The FC and FC-RPC layers can then note the specified, allocated buffer and send an FC-RPC read request to the NFS server over the Fibre Channel network in operation 504. For example an FC_RPC_REQ message having an FC header, an FC-RPC header, and an NFS header is sent from the NFS client to the NFS server. FC and FC-RPC layers of the NFS server may then remove the FC and FC-RPC headers and send the NF read operation to the RPC layer in operation 506. The RPC layer (and NFS layer) may then receive the NF read operation and send the data in one or more data replies, followed by an RPC status response in operation 508.

The FC and FC-RPC layers of the client may then send one or more FC-RPC-DATA type messages, for example, without the RPC header in operation 512. The FC_DATA type message may include an FC-RPC header that specifies the exchange identifier, data length, and data offset, as well as an FC header that specifies an FC_RPC type. An RPC header is not needed in a data type message since the FC-RPC layer (or a hardware accelerated FC layer) of the client can write the data into the allocated buffer without involving the RPC layer. As shown, the FC-RPC (or FC) layer of the NFS client may receive the data into the allocated buffer in operation 510.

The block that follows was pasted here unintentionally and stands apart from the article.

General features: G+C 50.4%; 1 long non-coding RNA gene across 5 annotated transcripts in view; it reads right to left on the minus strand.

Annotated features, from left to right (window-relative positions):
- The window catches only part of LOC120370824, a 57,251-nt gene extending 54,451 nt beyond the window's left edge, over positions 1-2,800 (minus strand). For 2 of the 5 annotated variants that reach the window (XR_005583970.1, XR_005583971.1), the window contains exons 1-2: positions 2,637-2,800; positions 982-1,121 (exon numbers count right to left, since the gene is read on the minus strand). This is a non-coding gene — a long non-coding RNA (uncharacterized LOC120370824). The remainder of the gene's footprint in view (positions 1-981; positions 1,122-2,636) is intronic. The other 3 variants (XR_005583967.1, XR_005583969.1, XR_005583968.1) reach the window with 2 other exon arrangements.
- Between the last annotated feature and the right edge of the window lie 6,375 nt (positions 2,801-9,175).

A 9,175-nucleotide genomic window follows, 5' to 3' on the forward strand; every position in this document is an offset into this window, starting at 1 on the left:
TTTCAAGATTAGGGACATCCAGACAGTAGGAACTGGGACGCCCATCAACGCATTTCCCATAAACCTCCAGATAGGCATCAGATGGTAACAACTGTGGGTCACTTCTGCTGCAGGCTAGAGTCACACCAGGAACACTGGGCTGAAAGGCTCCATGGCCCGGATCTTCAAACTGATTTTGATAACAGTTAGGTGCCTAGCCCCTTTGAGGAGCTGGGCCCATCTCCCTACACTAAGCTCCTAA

The FC and FC-RPC layers of the NFS server may also send an FC-RPC status response with the RPC header, as well as the FC-RPC and FC headers, in operation 514. An FC_RPC_RESP message can then be sent from the NFS server to the NFS client. The FC and FC-RPC layers of the NFS client may then remove the FC and FC-RPC headers and send the status response to the RPC layer in operation 516. The RPC (and NFS) layer may then process this response in operation 518.

Generally, the techniques for implementing the present invention may be implemented on software and/or hardware. For example, these techniques can be implemented in an operating system kernel, in a separate user process, in a library package bound into network applications, on a specially constructed machine, or on a network interface card. In a specific embodiment of this invention, the techniques of the present invention are implemented in software such as an operating system or in an application running on an operating system.

A software or software/hardware packet processing system of this invention is preferably implemented on a general-purpose programmable machine selectively activated or reconfigured by a computer program stored in memory. Such programmable machine may be a network device designed to handle network traffic. Such network devices typically have multiple network interfaces including frame relay and ISDN interfaces, for example. Specific examples of such network devices include routers and switches. For example, the authentication systems of this invention may be a specially configured switch such as the Catalyst 6500, 4900, 4500, 3750, 3560, Nexus 7000, or Express 500 Series available from Cisco Systems, Inc. of San Jose, Calif. A general architecture for some of these machines will appear from the description given below. In an alternative embodiment, the system may be implemented on a general-purpose network host machine such as a personal computer or workstation. Further, the invention may be at least partially implemented on a card (for example, an interface card) for a network device or a general-purpose computing device.